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15 Unfortunately, a number of recent studies ha ve shown that descriptive variables, such as age, sex, income, occupations, a nd race, are generally poor predictors of behavior. Consequently, these descriptive variables are less than optimum bases for segmentation strategies (Frank & Green, 1968). Causal versus Descriptive Method The Sutherland et al. (2004) research relied on descriptive factors, such as job title, comparing art directors to copywriters and cr eative directors. For this reason, we cannot offer an explanation for art directors, copyw riters, and creative directors informational needs. This study identified by causal factors clusters of ar t directors, copywriters, and creative directors with similar informational needs regardless of title. Causal factors give us the ability to make predictions about futu re informational needs based on title, gender, product experience, primary duty, years in the industry and agency size. Identifying segments by causal factors rather than descriptive factors can be called “benefit segmentation.” People are classified into segments in accordance with the benefits they are seeking. They are then compared to all other segments in terms of their demographics, volume of consumption, their brand perceptions, their media habits, their personality and lifestyle, and so forth. This provides us with a deeper understanding of the people who make up each segment (Haley, 1968). Several alternative statistical approach es can be employed, among them the socalled “Q” technique of factor analysis, multi-dimensional scaling, and other distance measures. All these methods re late the ratings of each respo ndent to those of every other respondent, and then these methods seek cluste rs of the individuals with similar rating patterns. If the items related are potential consumer benefits, the clusters that emerge will be groups of people who attach similar degrees of importance to the various benefits.

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16 Whatever the statistical approach selected, the end result of the anal ysis is likely to be between three and seven consumer segments, each representing a potentially productive focal point for marketing efforts. Each segment is identified by the benefits it is seeking. However, it is the total configuration of the benefits sought that differentiates one segment from another (Frank & Green 1968). The benefit segment approach used in this study provided re searchers with new insight into the Sutherland et al. (2004) findings. Using usefulness of information (benefit) segmentation, two homogeneous clus ters were discovere d. For the purpose of this study, information usefulness was determin ed using the six informational items from the Sutherland, Duke, and Abernethy study. The items were ranked on a 1-7 scale with 7 being the most useful. Research Questions The Sutherland et al. (2004) study determin ed the types of in formation creatives desire and obtains from clients. Using clus ter analysis, this research poses the following research questions: RQ1: Are there groups of crea tives, with unique percepti ons of the usefulness of marketing information? RQ2: What characteristics di fferentiate the groups?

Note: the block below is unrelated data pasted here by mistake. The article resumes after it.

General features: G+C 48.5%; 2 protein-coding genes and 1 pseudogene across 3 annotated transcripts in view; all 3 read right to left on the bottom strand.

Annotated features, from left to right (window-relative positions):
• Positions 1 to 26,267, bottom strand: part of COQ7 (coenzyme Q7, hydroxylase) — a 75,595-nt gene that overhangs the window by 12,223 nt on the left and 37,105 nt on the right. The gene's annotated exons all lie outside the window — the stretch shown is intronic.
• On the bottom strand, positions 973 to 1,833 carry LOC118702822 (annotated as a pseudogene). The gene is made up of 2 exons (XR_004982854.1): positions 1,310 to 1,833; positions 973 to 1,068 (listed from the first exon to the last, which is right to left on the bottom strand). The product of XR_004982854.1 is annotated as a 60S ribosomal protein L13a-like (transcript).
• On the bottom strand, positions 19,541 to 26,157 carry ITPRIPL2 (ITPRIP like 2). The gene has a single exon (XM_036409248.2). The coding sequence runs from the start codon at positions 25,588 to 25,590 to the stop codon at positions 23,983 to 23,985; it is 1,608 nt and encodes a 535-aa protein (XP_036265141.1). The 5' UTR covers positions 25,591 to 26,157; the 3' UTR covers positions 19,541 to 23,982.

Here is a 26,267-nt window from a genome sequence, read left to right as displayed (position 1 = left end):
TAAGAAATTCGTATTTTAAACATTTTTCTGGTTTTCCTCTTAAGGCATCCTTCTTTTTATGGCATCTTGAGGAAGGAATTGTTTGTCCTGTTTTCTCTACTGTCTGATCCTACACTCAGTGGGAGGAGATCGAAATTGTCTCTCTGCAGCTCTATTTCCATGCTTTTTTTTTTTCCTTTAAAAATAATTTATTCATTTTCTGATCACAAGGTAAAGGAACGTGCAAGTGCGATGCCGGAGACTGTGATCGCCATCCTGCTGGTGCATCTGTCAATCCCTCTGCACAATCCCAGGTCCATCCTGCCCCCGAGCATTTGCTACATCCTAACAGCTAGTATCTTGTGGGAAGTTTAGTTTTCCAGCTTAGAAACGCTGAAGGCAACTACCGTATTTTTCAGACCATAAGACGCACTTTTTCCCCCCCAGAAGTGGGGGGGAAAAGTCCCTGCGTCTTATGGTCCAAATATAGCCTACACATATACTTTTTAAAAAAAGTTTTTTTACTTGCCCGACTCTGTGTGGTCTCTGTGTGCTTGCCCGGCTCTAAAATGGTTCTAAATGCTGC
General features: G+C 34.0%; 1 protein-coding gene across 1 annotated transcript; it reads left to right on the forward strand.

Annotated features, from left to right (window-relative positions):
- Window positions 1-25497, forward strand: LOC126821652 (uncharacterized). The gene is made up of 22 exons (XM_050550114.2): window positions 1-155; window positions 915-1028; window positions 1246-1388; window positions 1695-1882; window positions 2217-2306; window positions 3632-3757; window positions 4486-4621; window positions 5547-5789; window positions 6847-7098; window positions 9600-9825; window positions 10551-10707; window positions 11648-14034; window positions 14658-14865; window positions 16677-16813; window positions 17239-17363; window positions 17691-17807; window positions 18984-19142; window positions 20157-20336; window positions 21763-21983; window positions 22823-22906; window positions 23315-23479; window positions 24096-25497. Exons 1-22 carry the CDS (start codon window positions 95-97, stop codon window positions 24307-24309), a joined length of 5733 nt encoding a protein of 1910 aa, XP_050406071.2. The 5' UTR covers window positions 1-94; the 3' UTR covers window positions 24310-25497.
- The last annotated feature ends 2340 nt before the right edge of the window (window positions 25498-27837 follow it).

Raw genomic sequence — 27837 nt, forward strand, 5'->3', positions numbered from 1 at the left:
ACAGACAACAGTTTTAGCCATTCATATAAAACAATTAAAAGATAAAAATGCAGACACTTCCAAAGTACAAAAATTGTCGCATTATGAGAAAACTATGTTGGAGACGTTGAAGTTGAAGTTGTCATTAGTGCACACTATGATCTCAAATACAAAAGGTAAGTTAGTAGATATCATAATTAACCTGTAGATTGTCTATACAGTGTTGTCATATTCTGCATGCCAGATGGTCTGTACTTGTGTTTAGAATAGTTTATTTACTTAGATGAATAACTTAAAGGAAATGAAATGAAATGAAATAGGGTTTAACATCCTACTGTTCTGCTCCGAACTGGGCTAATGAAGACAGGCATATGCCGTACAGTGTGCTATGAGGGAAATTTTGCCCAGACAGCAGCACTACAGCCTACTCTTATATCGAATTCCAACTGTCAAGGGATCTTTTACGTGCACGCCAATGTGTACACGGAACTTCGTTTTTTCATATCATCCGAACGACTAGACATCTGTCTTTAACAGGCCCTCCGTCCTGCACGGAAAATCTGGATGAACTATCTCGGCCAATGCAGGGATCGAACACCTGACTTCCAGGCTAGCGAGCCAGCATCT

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17 CHAPTER 3 METHOD Cluster Analysis Cluster analysis has become a common tool for the marketing researcher. Academic researchers and marketing applica tions researchers rely on the technique for developing empirical groupings of persons, pr oducts, or occasions which may serve as the basis for further analysis. Such a tool is particularly relevant for the emerging discipline of marketing, which still struggles with the problems of how best to group consumers, products, media types, and usage occasions (Punj & Stewart, 1983). Used as an exploratory data analysis tool cluster anal ysis solves classification problems. The object of cluster analysis is to sort cases (people, things, events, and so forth) into groups, or clusters, so that the degree of associat ion is strong between members of the same cluster and weak betw een members of different clusters. Each cluster thus describes, in terms of the da ta collected, the class to which its members belong. It has been found to be a particul arly useful aid to market segmentation, experimentation and product positioning (Saunders, 1994). As with factor analysis, cluster analysis is a tool of discovery. It is an exploratory method that may reveal associations and st ructure in data which, though not previously evident, are nevertheless sensible and usef ul once found. Objects to be clustered are scored on several dimensions and grouped on th e basis of the likene ss of their scores. This results in objects within groups that are more similar to one another than they are to objects in different groups. The gr ouping of similar objects provides a more in-